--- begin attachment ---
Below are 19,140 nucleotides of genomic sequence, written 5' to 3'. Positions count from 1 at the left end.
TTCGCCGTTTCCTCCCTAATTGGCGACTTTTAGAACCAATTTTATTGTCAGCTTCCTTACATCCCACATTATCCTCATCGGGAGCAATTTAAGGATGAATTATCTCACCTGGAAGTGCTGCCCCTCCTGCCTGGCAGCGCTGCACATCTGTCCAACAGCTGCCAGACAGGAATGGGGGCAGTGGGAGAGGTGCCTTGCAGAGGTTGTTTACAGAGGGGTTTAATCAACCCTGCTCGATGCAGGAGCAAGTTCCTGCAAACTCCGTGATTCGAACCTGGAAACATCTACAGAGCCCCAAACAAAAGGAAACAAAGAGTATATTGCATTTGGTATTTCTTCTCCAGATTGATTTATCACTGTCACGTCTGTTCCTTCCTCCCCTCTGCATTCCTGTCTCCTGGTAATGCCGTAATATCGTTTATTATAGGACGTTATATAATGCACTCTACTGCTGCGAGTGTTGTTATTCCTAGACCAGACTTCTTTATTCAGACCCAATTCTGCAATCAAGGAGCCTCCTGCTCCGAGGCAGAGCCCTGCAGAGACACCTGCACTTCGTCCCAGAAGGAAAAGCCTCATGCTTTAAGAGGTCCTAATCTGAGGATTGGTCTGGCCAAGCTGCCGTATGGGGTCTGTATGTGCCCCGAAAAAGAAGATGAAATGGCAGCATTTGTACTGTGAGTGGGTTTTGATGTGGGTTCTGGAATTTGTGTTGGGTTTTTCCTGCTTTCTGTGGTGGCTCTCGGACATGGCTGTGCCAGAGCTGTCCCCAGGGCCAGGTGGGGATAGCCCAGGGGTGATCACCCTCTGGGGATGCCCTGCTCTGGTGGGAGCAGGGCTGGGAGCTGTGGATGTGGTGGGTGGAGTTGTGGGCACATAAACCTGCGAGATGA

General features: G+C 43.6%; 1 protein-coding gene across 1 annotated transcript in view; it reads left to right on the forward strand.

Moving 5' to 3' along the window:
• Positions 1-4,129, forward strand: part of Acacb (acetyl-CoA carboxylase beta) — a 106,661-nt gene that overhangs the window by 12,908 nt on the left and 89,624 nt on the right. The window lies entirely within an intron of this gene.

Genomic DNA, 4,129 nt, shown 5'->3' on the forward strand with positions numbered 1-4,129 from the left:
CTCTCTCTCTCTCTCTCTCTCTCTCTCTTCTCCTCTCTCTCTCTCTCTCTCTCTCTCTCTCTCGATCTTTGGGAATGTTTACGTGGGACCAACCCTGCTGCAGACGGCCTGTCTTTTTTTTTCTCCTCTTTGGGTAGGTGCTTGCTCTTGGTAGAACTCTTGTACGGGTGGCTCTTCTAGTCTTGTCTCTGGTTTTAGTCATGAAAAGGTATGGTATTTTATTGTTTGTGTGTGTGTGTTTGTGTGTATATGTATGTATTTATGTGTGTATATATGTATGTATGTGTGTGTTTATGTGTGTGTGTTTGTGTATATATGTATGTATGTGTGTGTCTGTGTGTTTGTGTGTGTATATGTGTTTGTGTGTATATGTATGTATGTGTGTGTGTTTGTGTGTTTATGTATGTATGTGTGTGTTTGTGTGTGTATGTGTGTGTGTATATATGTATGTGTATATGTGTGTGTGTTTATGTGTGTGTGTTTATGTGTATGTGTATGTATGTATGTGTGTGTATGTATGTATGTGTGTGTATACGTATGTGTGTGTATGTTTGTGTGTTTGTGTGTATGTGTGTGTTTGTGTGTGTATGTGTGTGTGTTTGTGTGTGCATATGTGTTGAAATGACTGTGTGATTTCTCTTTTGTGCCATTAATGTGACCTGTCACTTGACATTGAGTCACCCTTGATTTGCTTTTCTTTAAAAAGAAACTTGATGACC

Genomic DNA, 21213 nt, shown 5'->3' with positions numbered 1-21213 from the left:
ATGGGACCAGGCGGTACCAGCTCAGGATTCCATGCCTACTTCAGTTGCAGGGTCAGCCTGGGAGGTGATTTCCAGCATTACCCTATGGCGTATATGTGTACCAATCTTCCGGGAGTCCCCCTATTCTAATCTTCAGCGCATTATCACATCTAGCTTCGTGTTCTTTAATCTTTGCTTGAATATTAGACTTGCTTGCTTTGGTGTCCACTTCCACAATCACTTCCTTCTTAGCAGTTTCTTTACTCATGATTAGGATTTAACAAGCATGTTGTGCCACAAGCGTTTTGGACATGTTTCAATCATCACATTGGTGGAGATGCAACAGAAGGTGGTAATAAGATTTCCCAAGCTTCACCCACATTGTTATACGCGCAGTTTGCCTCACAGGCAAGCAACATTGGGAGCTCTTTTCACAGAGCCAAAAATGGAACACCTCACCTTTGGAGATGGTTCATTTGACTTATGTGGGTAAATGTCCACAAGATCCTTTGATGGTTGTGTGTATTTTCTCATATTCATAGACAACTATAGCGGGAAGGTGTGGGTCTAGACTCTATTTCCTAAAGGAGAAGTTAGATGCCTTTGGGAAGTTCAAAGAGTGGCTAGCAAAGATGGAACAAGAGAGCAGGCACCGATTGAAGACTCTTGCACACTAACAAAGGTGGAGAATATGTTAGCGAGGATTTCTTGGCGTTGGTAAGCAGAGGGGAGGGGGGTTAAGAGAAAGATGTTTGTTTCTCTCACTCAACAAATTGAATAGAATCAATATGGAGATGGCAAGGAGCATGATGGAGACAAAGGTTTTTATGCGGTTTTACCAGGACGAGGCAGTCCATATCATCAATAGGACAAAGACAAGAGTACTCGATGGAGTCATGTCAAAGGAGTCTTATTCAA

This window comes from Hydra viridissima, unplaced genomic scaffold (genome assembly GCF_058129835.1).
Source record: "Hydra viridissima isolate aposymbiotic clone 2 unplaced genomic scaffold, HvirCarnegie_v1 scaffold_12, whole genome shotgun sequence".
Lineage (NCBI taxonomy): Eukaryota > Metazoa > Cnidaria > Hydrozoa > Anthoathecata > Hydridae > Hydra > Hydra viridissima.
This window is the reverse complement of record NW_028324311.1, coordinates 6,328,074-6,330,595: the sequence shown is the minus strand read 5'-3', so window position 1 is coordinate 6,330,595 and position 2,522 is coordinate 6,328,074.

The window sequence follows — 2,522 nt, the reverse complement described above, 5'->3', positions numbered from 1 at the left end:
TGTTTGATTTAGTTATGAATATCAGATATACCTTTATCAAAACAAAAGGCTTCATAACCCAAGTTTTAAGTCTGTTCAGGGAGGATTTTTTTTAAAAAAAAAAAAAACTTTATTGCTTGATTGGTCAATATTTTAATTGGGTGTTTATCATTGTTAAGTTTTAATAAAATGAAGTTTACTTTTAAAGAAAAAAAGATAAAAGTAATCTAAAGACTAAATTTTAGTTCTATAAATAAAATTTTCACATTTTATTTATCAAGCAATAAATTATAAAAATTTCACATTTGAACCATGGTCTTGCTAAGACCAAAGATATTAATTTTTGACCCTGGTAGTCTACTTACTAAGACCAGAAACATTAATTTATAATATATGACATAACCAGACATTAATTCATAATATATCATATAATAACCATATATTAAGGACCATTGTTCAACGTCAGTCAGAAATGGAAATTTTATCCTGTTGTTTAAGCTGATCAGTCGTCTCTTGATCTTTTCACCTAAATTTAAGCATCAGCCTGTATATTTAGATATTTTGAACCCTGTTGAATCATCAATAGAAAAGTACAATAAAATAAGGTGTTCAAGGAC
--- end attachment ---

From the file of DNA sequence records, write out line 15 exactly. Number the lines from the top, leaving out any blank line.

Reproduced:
TGTTTGATTTAGTTATGAATATCAGATATACCTTTATCAAAACAAAAGGCTTCATAACCCAAGTTTTAAGTCTGTTCAGGGAGGATTTTTTTTAAAAAAAAAAAAAACTTTATTGCTTGATTGGTCAATATTTTAATTGGGTGTTTATCATTGTTAAGTTTTAATAAAATGAAGTTTACTTTTAAAGAAAAAAAGATAAAAGTAATCTAAAGACTAAATTTTAGTTCTATAAATAAAATTTTCACATTTTATTTATCAAGCAATAAATTATAAAAATTTCACATTTGAACCATGGTCTTGCTAAGACCAAAGATATTAATTTTTGACCCTGGTAGTCTACTTACTAAGACCAGAAACATTAATTTATAATATATGACATAACCAGACATTAATTCATAATATATCATATAATAACCATATATTAAGGACCATTGTTCAACGTCAGTCAGAAATGGAAATTTTATCCTGTTGTTTAAGCTGATCAGTCGTCTCTTGATCTTTTCACCTAAATTTAAGCATCAGCCTGTATATTTAGATATTTTGAACCCTGTTGAATCATCAATAGAAAAGTACAATAAAATAAGGTGTTCAAGGAC